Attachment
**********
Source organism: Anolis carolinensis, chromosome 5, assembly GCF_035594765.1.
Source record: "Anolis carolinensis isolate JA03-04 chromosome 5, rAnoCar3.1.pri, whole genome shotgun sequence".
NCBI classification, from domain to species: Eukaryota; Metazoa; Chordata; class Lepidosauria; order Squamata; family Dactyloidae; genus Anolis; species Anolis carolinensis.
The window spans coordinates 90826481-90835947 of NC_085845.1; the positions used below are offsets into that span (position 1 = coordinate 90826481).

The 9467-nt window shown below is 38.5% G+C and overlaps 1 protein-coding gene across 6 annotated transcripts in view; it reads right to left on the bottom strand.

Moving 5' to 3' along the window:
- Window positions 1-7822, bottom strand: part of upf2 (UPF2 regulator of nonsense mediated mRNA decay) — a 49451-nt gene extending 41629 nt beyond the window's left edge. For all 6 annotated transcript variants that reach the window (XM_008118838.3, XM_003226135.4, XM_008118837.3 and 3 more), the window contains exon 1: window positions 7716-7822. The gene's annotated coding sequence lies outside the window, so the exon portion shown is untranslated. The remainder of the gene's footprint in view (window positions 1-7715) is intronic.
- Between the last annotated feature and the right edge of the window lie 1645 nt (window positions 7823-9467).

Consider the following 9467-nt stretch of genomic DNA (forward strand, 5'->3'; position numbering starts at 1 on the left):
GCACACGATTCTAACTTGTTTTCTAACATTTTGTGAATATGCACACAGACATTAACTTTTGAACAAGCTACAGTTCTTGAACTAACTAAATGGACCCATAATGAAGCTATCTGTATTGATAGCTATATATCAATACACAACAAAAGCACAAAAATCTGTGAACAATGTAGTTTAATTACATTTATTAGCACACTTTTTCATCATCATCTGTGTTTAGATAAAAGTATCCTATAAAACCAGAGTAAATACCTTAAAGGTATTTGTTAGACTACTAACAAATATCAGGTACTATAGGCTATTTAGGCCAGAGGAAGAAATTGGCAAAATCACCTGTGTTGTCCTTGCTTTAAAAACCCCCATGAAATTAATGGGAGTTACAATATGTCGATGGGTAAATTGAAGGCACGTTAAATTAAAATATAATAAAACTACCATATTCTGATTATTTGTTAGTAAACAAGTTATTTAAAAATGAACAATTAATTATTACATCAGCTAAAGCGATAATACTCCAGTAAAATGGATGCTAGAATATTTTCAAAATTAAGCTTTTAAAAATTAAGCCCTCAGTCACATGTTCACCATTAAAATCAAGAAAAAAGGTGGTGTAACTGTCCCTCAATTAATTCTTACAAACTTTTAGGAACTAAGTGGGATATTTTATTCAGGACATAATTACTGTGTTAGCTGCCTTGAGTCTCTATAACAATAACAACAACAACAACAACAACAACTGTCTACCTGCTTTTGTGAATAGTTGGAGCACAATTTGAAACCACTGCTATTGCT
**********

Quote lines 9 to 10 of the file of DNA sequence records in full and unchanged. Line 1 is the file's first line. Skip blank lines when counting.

Consider the following 9467-nt stretch of genomic DNA (forward strand, 5'->3'; position numbering starts at 1 on the left):
GCACACGATTCTAACTTGTTTTCTAACATTTTGTGAATATGCACACAGACATTAACTTTTGAACAAGCTACAGTTCTTGAACTAACTAAATGGACCCATAATGAAGCTATCTGTATTGATAGCTATATATCAATACACAACAAAAGCACAAAAATCTGTGAACAATGTAGTTTAATTACATTTATTAGCACACTTTTTCATCATCATCTGTGTTTAGATAAAAGTATCCTATAAAACCAGAGTAAATACCTTAAAGGTATTTGTTAGACTACTAACAAATATCAGGTACTATAGGCTATTTAGGCCAGAGGAAGAAATTGGCAAAATCACCTGTGTTGTCCTTGCTTTAAAAACCCCCATGAAATTAATGGGAGTTACAATATGTCGATGGGTAAATTGAAGGCACGTTAAATTAAAATATAATAAAACTACCATATTCTGATTATTTGTTAGTAAACAAGTTATTTAAAAATGAACAATTAATTATTACATCAGCTAAAGCGATAATACTCCAGTAAAATGGATGCTAGAATATTTTCAAAATTAAGCTTTTAAAAATTAAGCCCTCAGTCACATGTTCACCATTAAAATCAAGAAAAAAGGTGGTGTAACTGTCCCTCAATTAATTCTTACAAACTTTTAGGAACTAAGTGGGATATTTTATTCAGGACATAATTACTGTGTTAGCTGCCTTGAGTCTCTATAACAATAACAACAACAACAACAACAACAACTGTCTACCTGCTTTTGTGAATAGTTGGAGCACAATTTGAAACCACTGCTATTGCT